Book Review: Duplicate Effort (Retrieval Artist #7)

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Duplicate Effort (Retrieval Artist #7) by Kristine Kathryn Rusch

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Retrieval Artist Miles Flint has a mission: take down the law firm of Wagner, Stuart, and Xendor. He enlists the aides of old friends and old enemies. But as the mission gets underway, one member of his team dies horribly.

Flint can no longer take on the entire universe. He violated the rules of his Retrieval Artist mentor and now has a lot to lose. But he can’t reverse the events he set in motion—and the crisis he caused might destroy everything—and everyone—he loves.

International bestselling writer Kristine Kathryn Rusch has won two Hugo awards, a World Fantasy Award, and three Asimov’s Readers Choice Awards. IO9 called her six (so far) bestselling, award-winning Retrieval Artist novels, inspired by this novella, one of the top ten science fiction detective series ever.

 

MY REVIEW

First off, love.the.book.title “Duplicate Effort”, which has more than one meaning in the story.

This is the first of the fifteen-book “Retrieval Artist” series I read and it is the 7th of the series and works well as a stand-alone, though I believe it would work better if read in order. The author does provide good insight to the other books like a universe building on itself.

Second, I love the initial premise. What is a cop to do with a self-cleaning crime scene? How do you save the evidence before it is destroyed?

Each layer of the book get more and more interesting. I’m not going to go any further so I don’t give any of the mysteries away. 

Book Review: Death Warmed Over

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Death Warmed Over (Dan Shamble, Zombie PI Book 1) by Kevin J. Anderson

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Ever since the Big Uneasy unleashed vampires, werewolves, and other undead denizens on the world, it’s been hell being a detective—especially for zombie PI Dan Chambeaux. Taking on the creepiest of cases in the Unnatural Quarter with a human lawyer for a partner and a ghost for a girlfriend, Chambeaux redefines “dead on arrival.” But just because he was murdered doesn’t mean he’d leave his clients in the lurch. Besides, zombies are so good at lurching.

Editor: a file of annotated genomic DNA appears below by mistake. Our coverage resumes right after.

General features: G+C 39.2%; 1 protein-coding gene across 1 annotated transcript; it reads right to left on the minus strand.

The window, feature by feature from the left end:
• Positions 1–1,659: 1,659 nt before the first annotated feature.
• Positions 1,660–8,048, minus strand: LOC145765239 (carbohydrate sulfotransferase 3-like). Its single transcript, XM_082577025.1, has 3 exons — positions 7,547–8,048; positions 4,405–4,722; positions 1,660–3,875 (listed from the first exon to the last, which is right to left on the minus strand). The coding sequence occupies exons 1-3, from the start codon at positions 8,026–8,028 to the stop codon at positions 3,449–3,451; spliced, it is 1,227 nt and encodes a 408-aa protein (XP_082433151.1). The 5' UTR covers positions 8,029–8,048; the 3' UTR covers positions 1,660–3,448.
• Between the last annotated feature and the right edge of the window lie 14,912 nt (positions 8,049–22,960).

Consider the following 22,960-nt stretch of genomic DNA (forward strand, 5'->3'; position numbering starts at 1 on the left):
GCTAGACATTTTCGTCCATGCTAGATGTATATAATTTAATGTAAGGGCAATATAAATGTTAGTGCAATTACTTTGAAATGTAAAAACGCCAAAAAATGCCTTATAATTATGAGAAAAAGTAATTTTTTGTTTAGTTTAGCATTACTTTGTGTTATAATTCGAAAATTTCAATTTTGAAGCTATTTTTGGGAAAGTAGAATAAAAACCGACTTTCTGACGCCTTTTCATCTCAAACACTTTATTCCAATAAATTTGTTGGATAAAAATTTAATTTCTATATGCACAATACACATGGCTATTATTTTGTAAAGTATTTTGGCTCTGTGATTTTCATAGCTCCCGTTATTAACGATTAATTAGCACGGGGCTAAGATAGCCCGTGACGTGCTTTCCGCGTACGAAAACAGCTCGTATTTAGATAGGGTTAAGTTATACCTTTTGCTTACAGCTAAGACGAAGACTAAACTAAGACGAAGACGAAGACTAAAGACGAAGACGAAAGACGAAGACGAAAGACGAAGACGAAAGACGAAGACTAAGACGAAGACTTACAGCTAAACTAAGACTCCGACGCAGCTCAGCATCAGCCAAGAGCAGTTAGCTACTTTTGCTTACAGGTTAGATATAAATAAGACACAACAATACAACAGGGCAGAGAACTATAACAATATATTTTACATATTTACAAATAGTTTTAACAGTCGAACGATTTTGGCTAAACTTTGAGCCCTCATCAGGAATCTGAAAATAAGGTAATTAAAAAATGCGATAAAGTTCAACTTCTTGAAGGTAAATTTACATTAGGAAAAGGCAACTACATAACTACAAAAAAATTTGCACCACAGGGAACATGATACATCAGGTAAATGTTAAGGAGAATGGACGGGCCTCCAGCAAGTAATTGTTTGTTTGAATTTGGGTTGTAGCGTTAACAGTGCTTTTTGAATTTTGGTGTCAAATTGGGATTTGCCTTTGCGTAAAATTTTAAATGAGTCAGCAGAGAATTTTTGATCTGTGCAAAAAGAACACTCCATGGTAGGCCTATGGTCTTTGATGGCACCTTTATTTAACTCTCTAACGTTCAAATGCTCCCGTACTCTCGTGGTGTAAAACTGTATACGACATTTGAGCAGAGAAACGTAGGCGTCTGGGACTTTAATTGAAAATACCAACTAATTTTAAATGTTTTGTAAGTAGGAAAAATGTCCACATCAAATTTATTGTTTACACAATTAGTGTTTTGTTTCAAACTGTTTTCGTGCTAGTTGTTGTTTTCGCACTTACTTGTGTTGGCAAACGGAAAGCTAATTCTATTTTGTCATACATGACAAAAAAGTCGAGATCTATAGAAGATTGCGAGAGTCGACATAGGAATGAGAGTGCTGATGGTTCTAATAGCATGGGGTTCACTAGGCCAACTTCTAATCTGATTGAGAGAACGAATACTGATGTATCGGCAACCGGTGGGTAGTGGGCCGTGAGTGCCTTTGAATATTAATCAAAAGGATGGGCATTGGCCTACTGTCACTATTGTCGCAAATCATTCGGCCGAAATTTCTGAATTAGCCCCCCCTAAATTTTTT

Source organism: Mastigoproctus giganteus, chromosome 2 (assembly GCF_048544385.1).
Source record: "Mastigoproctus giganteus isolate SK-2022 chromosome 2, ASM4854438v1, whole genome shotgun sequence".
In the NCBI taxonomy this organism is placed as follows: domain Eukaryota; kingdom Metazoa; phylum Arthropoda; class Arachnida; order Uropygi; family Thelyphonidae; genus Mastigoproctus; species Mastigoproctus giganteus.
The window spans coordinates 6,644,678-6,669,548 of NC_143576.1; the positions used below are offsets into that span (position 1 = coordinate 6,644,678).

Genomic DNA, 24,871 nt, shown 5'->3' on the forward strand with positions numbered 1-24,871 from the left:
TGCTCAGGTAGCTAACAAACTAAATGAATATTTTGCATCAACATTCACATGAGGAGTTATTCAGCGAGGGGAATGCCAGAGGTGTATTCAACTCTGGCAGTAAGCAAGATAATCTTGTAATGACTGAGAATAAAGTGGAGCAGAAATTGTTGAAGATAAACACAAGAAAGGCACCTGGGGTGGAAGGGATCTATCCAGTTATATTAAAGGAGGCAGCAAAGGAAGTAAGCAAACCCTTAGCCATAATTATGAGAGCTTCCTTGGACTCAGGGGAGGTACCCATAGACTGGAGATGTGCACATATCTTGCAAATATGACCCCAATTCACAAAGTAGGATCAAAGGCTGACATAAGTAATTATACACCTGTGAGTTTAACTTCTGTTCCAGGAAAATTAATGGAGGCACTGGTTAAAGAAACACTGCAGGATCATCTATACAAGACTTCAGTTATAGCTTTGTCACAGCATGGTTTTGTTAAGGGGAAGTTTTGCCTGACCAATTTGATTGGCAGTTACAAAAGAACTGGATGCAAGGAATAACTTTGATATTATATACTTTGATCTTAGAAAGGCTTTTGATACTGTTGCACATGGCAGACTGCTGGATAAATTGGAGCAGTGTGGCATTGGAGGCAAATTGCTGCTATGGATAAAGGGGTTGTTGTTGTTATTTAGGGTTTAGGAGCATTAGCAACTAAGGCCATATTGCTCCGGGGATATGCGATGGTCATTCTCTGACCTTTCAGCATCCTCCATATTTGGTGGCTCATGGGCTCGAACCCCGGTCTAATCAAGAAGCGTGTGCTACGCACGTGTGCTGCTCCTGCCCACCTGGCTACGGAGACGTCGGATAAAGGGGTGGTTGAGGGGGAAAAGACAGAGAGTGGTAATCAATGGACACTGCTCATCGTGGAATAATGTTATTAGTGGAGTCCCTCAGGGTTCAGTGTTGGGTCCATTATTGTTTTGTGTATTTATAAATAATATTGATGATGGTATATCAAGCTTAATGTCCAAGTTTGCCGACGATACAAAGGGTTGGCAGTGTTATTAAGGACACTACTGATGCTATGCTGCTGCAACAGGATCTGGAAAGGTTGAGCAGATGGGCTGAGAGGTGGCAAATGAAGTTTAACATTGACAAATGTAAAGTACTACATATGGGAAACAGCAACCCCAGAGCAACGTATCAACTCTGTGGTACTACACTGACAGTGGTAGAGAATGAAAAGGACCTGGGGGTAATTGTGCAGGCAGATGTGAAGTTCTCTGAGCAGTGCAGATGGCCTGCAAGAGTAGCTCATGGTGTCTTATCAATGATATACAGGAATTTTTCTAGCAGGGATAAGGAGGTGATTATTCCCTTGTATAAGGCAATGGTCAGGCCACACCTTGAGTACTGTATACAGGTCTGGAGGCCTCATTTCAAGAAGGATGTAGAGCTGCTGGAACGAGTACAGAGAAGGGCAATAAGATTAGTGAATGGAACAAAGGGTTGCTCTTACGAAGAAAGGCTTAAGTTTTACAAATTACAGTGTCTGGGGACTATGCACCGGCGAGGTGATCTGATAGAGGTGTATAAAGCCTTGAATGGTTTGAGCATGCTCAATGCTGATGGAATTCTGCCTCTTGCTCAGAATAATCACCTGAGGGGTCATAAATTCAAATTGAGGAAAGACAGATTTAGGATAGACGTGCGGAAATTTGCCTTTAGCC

Now he’s back from the dead and back in business—with a caseload that’s downright unnatural. A resurrected mummy is suing the museum that put him on display. Two witches, victims of a curse gone terribly wrong, seek restitution from a publisher for not using “spell check” on its magical tomes. And he’s got to figure out a very personal question: who killed him?

For Dan Chambeaux, it’s all in a day’s work. (Still, does everybody have to call him “Shamble”?) Funny, fresh, and irresistible, this cadaverous caper puts the PI in RIP … with a vengeance.

 

MY REVIEW

A typical urban fantasy detective – the twist on this one is the PI is a Zombie and one of his cases is investigating his own death.

What I loved about the story: This PI doesn’t work just one case, but a dozen cases at a time. He isn’t a down-and-out Noir PI trying to climb into or out of a bottle. He just happens to have been killed recently. Other than that, he has a good set of friends, a solid job, and a smart girlfriend. Unlife promises to be as good as living had been.

With the dozen or so cases, Mr. Anderson doesn’t need to create false trails and red herrings. There is so much going on, of course Dan Chambeaux has a time uncovering the big bad’s case since he also has to work on all the other cases which pay the bills. I think this particular aspect of the story is more real than most detective stories I have read.

What I didn’t like about the story: Several times the author repeats information from the chapter before. About 1/6th of the book is repeats. Now in order to do the investigation, the PI does have to review the evidence to see if he is missing anything. Sometimes going over the information with friends lets him see the problem from a different perspective. If I was editing the book, I would recommend cutting about half of the repeats.